Many children spend substantial amounts of time on social media each day. The algorithms of social media platforms are generally designed to encourage users to stay on a platform and keep scrolling through content for as long as possible. This means that they will see more of the ads from which the platforms generate revenue. While social media platforms increase their profits as a result, people who get sucked into endless scrolling may suffer harm to their physical and mental health.
Excessive social media use can pose especially serious risks to children, whose brains are not fully developed. When they stop using social media, they may face problems similar to those faced by anyone trying to stop using an addictive substance, such as anxiety and mood changes. Some concerning studies have suggested that adolescents and teenagers may face increased risks of depression, self-harm, and even suicide from excessive social media use.
The Facebook Whistleblower
In 2021, former Facebook employee Frances Haugen testified in Congressional hearings that Facebook knew that its platforms negatively affected teenagers, yet it continued to make profit-based decisions that undermined their wellbeing. This opened the eyes of many people to how these companies operate.
Lawsuits Based on Social Media Addiction
During the course of 2022, various teenagers and their parents filed lawsuits against Meta, the parent company of Facebook and Instagram, as well as other social media platforms. The lawsuits are based on a theory of products liability and allege that the platforms are unreasonably dangerous to children due to inherent “design defects” that create a risk of addiction. They also argue that Meta and its peers acted unreasonably in failing to warn children and parents about the risk of addiction from excessive social media use.
The success of these lawsuits remains uncertain. Children and their parents may have trouble proving the existence of a scientifically valid “addiction” to the defendant’s platform. Expert witnesses on both sides may play a key role in this regard. In addition, it may be challenging to establish causation leading from a proven addiction to the harm that the child suffered. Many factors often combine to cause a child to engage in self-harm or contemplate suicide.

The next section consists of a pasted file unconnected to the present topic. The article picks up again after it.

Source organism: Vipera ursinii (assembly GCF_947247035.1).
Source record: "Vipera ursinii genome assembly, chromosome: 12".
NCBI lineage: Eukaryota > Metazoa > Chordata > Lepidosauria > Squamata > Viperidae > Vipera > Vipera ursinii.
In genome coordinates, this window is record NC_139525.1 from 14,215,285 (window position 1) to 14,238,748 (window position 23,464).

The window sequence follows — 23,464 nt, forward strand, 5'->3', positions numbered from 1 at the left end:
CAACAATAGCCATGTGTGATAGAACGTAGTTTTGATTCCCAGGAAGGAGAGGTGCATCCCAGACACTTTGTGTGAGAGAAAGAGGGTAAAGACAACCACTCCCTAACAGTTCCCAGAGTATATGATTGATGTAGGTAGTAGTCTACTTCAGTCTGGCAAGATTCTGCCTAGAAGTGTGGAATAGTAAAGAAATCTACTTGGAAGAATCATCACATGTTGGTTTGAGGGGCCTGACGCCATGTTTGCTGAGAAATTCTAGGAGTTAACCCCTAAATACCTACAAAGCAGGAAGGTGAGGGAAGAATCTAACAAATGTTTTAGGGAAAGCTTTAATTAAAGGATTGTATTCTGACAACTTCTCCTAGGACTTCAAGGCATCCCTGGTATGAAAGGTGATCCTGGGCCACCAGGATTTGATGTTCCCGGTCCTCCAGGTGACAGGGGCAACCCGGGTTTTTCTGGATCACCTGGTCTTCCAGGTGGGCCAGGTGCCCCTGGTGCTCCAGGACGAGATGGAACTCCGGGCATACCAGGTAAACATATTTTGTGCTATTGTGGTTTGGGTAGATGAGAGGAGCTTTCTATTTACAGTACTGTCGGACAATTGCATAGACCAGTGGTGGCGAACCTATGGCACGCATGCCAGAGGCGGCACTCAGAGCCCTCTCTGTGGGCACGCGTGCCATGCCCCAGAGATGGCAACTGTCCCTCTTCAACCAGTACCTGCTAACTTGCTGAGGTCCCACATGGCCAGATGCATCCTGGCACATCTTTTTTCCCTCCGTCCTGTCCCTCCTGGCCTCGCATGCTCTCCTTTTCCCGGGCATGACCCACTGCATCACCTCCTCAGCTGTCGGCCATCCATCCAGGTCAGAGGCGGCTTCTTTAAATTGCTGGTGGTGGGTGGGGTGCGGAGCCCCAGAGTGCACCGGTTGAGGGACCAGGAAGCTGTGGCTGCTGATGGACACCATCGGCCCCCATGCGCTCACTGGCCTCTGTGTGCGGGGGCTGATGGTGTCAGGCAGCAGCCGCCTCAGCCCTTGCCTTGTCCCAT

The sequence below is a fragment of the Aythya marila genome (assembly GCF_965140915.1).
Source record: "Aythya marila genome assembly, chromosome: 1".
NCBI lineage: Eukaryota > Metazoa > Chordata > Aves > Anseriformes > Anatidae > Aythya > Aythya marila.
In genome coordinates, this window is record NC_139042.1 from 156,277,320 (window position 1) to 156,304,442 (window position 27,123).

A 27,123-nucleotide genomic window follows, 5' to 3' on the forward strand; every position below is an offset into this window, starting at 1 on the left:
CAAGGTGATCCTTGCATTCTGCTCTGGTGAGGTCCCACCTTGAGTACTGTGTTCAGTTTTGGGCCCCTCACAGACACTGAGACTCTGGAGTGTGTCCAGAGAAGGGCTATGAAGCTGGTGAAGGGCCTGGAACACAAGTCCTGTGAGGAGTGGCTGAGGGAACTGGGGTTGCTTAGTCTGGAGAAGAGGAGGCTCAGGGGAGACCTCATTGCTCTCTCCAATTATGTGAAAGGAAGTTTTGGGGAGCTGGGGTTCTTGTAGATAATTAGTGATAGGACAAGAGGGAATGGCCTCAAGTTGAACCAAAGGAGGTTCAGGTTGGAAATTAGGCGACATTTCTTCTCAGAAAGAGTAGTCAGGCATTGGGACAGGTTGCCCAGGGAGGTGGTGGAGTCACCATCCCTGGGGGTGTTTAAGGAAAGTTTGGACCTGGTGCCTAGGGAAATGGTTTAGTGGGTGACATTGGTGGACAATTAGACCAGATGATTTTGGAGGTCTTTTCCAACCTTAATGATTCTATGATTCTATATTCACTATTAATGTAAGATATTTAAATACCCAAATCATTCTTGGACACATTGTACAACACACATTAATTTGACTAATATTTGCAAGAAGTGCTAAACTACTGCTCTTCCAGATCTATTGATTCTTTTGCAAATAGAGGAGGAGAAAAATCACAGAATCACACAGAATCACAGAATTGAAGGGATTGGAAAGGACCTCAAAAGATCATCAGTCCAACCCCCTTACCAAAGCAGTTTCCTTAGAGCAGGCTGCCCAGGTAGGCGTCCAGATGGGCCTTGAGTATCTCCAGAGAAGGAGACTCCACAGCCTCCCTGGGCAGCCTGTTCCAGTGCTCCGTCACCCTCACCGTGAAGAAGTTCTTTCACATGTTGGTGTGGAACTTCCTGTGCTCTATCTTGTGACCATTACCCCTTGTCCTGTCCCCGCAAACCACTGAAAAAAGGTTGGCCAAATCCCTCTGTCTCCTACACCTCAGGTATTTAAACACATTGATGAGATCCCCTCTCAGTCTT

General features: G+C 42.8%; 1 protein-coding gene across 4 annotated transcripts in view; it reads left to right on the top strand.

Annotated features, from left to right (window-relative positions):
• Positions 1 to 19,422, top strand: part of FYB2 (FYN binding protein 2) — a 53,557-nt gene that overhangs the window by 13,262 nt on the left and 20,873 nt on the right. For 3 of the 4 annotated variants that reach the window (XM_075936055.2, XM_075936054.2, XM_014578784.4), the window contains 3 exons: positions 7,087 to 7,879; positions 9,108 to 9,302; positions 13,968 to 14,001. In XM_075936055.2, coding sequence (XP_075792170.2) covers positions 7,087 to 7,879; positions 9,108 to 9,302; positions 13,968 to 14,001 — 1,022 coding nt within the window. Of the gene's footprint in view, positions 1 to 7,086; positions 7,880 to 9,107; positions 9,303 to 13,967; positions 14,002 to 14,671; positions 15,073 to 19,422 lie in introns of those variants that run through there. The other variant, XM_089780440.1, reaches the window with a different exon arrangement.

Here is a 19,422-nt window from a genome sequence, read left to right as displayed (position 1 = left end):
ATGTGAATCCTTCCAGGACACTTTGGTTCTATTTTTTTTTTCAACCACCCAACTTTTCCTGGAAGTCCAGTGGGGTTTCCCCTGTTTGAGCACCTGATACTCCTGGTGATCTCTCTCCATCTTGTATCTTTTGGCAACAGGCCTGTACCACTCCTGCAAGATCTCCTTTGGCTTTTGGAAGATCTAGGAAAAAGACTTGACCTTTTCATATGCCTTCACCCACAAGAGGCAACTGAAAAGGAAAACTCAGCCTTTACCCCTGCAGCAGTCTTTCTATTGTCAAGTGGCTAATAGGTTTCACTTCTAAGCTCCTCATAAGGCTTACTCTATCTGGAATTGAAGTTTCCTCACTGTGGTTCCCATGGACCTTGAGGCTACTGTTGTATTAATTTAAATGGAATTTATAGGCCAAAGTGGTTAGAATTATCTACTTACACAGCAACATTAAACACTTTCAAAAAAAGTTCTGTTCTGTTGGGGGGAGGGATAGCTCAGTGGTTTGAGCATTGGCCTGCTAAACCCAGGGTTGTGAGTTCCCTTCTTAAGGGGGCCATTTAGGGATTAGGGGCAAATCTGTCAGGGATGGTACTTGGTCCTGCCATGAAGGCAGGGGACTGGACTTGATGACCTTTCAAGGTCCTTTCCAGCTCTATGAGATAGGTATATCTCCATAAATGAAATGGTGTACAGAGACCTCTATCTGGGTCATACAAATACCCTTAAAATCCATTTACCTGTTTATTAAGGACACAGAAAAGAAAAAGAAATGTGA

No Immunity Defense
A controversial federal law grants immunity to social media platforms from liability for content posted by third parties. This law likely does not apply to social media addiction lawsuits because the harm allegedly arises from the algorithms developed by these companies, rather than content posted by others.
If the children and their parents ultimately prevail, they may be able to recover compensation for economic and non-economic harm. Economic damages could include the costs of treatment for physical and mental health conditions, such as therapy, medications, and hospital bills. Non-economic damages could cover the intangible pain and suffering and emotional distress that a child experienced. If a child suffered a tragic death due to social media addiction, parents could potentially recover damages through a wrongful death claim.
Multidistrict Litigation for Social Media Addiction Lawsuits
In the fall of 2022, the Judicial Panel on Multidistrict Litigation decided to consolidate the social media addiction lawsuits across the country into a multidistrict litigation. Since most of the defendants are based in Silicon Valley and the San Francisco area, the Northern District of California will review the litigation. Consolidating cases that present parallel claims and theories may make the process more efficient and prevent the risk of different outcomes in different jurisdictions. The social media platforms likely will try to get the litigation dismissed based on inadequate evidence. If they cannot get a dismissal, a settlement may be reached before the cases go to trial.
Parents concerned about the effects of social media addiction on their child may want to keep an eye on how the multidistrict litigation unfolds. The outcome likely will determine whether they can bring similar claims against these platforms.